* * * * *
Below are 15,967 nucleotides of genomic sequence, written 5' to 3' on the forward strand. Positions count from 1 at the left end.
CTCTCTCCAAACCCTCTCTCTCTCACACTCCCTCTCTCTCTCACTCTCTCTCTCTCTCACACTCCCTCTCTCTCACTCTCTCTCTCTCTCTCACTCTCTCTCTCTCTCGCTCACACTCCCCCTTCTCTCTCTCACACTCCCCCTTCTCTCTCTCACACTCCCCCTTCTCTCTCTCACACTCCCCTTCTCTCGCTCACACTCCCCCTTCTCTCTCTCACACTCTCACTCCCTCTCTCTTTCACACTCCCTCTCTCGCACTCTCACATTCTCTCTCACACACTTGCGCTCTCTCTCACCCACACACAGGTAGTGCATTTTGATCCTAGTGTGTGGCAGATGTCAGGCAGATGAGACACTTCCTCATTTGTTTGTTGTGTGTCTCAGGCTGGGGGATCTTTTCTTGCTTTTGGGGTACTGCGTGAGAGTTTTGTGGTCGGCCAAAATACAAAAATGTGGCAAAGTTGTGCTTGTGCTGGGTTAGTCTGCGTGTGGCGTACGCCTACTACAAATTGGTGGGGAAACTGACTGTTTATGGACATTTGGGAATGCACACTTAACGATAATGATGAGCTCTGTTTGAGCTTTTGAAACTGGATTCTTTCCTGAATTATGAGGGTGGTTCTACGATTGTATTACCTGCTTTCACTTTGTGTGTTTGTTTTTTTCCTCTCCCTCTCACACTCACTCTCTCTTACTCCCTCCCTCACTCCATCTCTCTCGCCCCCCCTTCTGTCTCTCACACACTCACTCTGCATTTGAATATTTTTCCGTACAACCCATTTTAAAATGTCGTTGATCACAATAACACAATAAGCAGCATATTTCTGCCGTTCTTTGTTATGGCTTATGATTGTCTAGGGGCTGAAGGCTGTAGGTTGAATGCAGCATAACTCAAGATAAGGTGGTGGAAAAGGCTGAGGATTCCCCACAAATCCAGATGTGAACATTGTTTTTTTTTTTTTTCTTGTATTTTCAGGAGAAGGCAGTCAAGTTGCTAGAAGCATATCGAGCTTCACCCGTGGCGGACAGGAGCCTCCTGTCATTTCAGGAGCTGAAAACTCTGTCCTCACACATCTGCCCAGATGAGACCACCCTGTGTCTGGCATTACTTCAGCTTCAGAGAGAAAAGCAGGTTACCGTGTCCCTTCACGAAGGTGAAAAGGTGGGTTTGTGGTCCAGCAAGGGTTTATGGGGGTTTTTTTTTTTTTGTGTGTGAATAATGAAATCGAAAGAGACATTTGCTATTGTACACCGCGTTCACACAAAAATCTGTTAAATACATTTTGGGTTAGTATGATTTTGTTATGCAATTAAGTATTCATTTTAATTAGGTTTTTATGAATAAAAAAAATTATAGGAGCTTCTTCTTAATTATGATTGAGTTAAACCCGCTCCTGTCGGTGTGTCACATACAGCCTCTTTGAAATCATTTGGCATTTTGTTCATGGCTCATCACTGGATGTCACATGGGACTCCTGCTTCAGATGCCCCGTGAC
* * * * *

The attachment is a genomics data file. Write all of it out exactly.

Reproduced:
Below are 15,967 nucleotides of genomic sequence, written 5' to 3' on the forward strand. Positions count from 1 at the left end.
CTCTCTCCAAACCCTCTCTCTCTCACACTCCCTCTCTCTCTCACTCTCTCTCTCTCTCACACTCCCTCTCTCTCACTCTCTCTCTCTCTCTCACTCTCTCTCTCTCTCGCTCACACTCCCCCTTCTCTCTCTCACACTCCCCCTTCTCTCTCTCACACTCCCCCTTCTCTCTCTCACACTCCCCTTCTCTCGCTCACACTCCCCCTTCTCTCTCTCACACTCTCACTCCCTCTCTCTTTCACACTCCCTCTCTCGCACTCTCACATTCTCTCTCACACACTTGCGCTCTCTCTCACCCACACACAGGTAGTGCATTTTGATCCTAGTGTGTGGCAGATGTCAGGCAGATGAGACACTTCCTCATTTGTTTGTTGTGTGTCTCAGGCTGGGGGATCTTTTCTTGCTTTTGGGGTACTGCGTGAGAGTTTTGTGGTCGGCCAAAATACAAAAATGTGGCAAAGTTGTGCTTGTGCTGGGTTAGTCTGCGTGTGGCGTACGCCTACTACAAATTGGTGGGGAAACTGACTGTTTATGGACATTTGGGAATGCACACTTAACGATAATGATGAGCTCTGTTTGAGCTTTTGAAACTGGATTCTTTCCTGAATTATGAGGGTGGTTCTACGATTGTATTACCTGCTTTCACTTTGTGTGTTTGTTTTTTTCCTCTCCCTCTCACACTCACTCTCTCTTACTCCCTCCCTCACTCCATCTCTCTCGCCCCCCCTTCTGTCTCTCACACACTCACTCTGCATTTGAATATTTTTCCGTACAACCCATTTTAAAATGTCGTTGATCACAATAACACAATAAGCAGCATATTTCTGCCGTTCTTTGTTATGGCTTATGATTGTCTAGGGGCTGAAGGCTGTAGGTTGAATGCAGCATAACTCAAGATAAGGTGGTGGAAAAGGCTGAGGATTCCCCACAAATCCAGATGTGAACATTGTTTTTTTTTTTTTTCTTGTATTTTCAGGAGAAGGCAGTCAAGTTGCTAGAAGCATATCGAGCTTCACCCGTGGCGGACAGGAGCCTCCTGTCATTTCAGGAGCTGAAAACTCTGTCCTCACACATCTGCCCAGATGAGACCACCCTGTGTCTGGCATTACTTCAGCTTCAGAGAGAAAAGCAGGTTACCGTGTCCCTTCACGAAGGTGAAAAGGTGGGTTTGTGGTCCAGCAAGGGTTTATGGGGGTTTTTTTTTTTTTGTGTGTGAATAATGAAATCGAAAGAGACATTTGCTATTGTACACCGCGTTCACACAAAAATCTGTTAAATACATTTTGGGTTAGTATGATTTTGTTATGCAATTAAGTATTCATTTTAATTAGGTTTTTATGAATAAAAAAAATTATAGGAGCTTCTTCTTAATTATGATTGAGTTAAACCCGCTCCTGTCGGTGTGTCACATACAGCCTCTTTGAAATCATTTGGCATTTTGTTCATGGCTCATCACTGGATGTCACATGGGACTCCTGCTTCAGATGCCCCGTGAC